The Corsicans know how to live the good life. But is that because of their Gallic ties? No, says Stephanie Debere, France's island outpost is Mediterranean at heart

'The French think they've gone abroad when they visit Corsica," was a phrase I heard repeatedly during my stay on the island. This wasn't just because of the 100 nautical miles that divide it from mainland France. The separation runs deeper than geography, or even politics (though Corsican nationalism remains high on the agenda). The French may see the island as theirs politically, but at street level they regard Corsica as a nation apart.

'The French think they've gone abroad when they visit Corsica," was a phrase I heard repeatedly during my stay on the island. This wasn't just because of the 100 nautical miles that divide it from mainland France. The separation runs deeper than geography, or even politics (though Corsican nationalism remains high on the agenda). The French may see the island as theirs politically, but at street level they regard Corsica as a nation apart.

In British eyes, too,la France profonde is distinct from Corsica - though unlike the French, we are mistaken. We associate wine, gastronomy and good living with mainland France, while Corsica conjures up images of Napoleon and rugged outdoor sports. But Corsicans know how to live well and are keen to share their bonhomie with strangers. This has nothing to do with their Gallic ties: the Corsican lifestyle predates French control by centuries, happily holding its own against any mainland region. Forget Bonaparte and hiking - the island warrants visiting on gastronomic grounds alone.

"We say we're 'Français pour la vie, Corse pour toujours' [French for life, Corsican for ever]," explains Jean-Philippe di Grazia of the Tourism Agency. "Technically, we're French, but really we're more Mediterranean. Everyone who came left their mark." And the rugged 120 by 50-mile island has seen a veritable Who's Who of ancient and medieval invaders: Phoenician, Greek, Etruscan, Carthaginian, Roman, Byzantine, Saracen, Tuscan, Pisan, Aragonese and British. Even the papacy once reigned.

Most influential were the Genoese, who ruled from the 13th century before ceding it to France in 1768. Today, the two cultures can't be disentangled. Croissants and cheek-kissing are commonplace but the Corsican language, still spoken by many older villagers, resembles Italian. Balzac astutely described Corsica as a "French island in the Italian sun".

That certainly seems the case on arrival in Ajaccio, the relaxed seaside town that is Corsica's capital. Set in a wide, mountainous gulf, Ajaccio bears a superficial resemblance to a Riviera resort - Nice, perhaps - with pastel-shuttered buildings, ornate palms and an atmospheric harbour. But its solid citadel and turreted, toy-style watchtowers speak of an insecure past, while the Corsican flag flutters ubiquitously. It's one of the world's most original (not a stripe in sight) and rather menacing, depicting a startling black profile with a white headband, on a white background.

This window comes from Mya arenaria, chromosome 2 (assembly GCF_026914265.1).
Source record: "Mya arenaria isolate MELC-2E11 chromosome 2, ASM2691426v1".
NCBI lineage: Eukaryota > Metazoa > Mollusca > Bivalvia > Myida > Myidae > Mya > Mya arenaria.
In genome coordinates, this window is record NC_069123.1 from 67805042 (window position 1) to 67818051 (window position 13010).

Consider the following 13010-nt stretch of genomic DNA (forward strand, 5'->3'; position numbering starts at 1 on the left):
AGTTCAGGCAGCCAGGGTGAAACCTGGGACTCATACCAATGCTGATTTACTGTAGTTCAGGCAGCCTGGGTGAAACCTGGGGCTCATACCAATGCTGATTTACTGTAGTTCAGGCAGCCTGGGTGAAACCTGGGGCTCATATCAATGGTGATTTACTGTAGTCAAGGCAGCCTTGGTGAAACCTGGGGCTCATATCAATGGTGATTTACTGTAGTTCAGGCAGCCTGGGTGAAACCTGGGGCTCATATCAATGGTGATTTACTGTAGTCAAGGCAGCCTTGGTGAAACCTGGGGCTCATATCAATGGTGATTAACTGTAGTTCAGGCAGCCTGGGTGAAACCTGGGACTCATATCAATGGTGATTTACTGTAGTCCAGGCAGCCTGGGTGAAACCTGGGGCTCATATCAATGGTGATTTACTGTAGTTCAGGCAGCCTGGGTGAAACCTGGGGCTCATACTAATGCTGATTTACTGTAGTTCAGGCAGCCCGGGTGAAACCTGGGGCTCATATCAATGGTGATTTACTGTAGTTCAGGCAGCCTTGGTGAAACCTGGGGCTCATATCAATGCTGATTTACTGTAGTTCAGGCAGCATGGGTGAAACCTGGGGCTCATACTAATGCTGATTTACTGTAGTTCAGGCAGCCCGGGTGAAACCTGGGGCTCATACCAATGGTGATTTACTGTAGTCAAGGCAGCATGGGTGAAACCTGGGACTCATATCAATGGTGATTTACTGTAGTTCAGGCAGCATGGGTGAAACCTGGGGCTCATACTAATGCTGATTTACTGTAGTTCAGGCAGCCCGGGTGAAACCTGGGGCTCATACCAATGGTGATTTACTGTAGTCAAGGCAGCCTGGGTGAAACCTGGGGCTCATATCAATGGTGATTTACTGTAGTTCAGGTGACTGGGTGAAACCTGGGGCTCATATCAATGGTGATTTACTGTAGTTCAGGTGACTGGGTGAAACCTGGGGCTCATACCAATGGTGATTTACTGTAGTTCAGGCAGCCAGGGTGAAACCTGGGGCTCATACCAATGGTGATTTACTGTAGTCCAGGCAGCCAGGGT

Ironically, locals are dismissive of the man with whom most foreigners identify their island. The alleys of Ajaccio's old Genoese quarter contain the mansion where Napoleon was born. "He's not important to us," said Jean-Philippe. "He did everything for France, nothing for Corsica." When asked, in exile, why he hadn't helped the island more, Bonaparte replied: "I didn't have the time."

The most radical change in recent centuries has come through tourism. Despite their 600-mile coastline, Corsicans weren't a coastal people until the Sixties when visitors began arriving in numbers. "Corsica went from the 19th to the 21st century in 20 years," said Jean-Philippe. "Until 40 years ago, 80 per cent of the population lived a rural mountain life, away from potential invaders. With tourism, 80 per cent now live on the coast." Although the island welcomes two million visitors annually (nearly eight times its 260,000 population), development has been low-impact. Despite a few resorts, the island remains unspoiled.

The seafood is superb, with starring roles for monkfish, sea bass and soupe de poissons, but Ajaccio also offers a mouth-watering introduction to inland Corsican delicacies. With whole hams dangling from ceilings and shelves stacked high, U Stazzu is a treasure-house selling traditional produce, much of it flavoured by the aromatic herbal maquis scrub that covers Corsica's lower zones.

Within minutes, the patron had me bravely tasting samples that fell into two categories: the familiar (olive oils, liqueurs, honey, biscuits, herb-infused vinegars) and the unidentifiable (chestnut flour, dried pig's cheek, wild boar pâté, black fig jam, and numerous types of charcuterie). Corsica's pigs roam wild, feeding on chestnuts, acorns and maquis, which gives their meat a unique flavour. Goat's and sheep's cheeses straddle both categories, being fromage but not as we know it. These foods have become fashionable, artisan-produced delicacies, now subject to appellation d'origine contrôlée (AOC) regulation. There are six grands crus for honey, for example, while brocciu, a delicious clean-tasting mozzarella-style cheese, also has its own AOC.

After a harbourside aperitif (Colomba, a tasty white beer flavoured with maquis), it was time for a real meal. In the Genoese quarter is U Pampasgiolu, a traditional restaurant serving rustic cuisine at its finest, with a background of native polyphonic music (a restful chanting). In these multi-ethnic days, it's rare to encounter an entire feast of unfamiliar flavours and textures, but the delicious array of dishes that appeared on a huge wooden platter presented just that. Tart of spinach and brocciu, stuffed tomato, cured ham and sausage; a mini-tureen of thick soup-stew made from beans, vegetables and ham; mini casserole pots of chestnut polenta and veal and olive stew; a hard fromage Corse served with fig and walnut jam.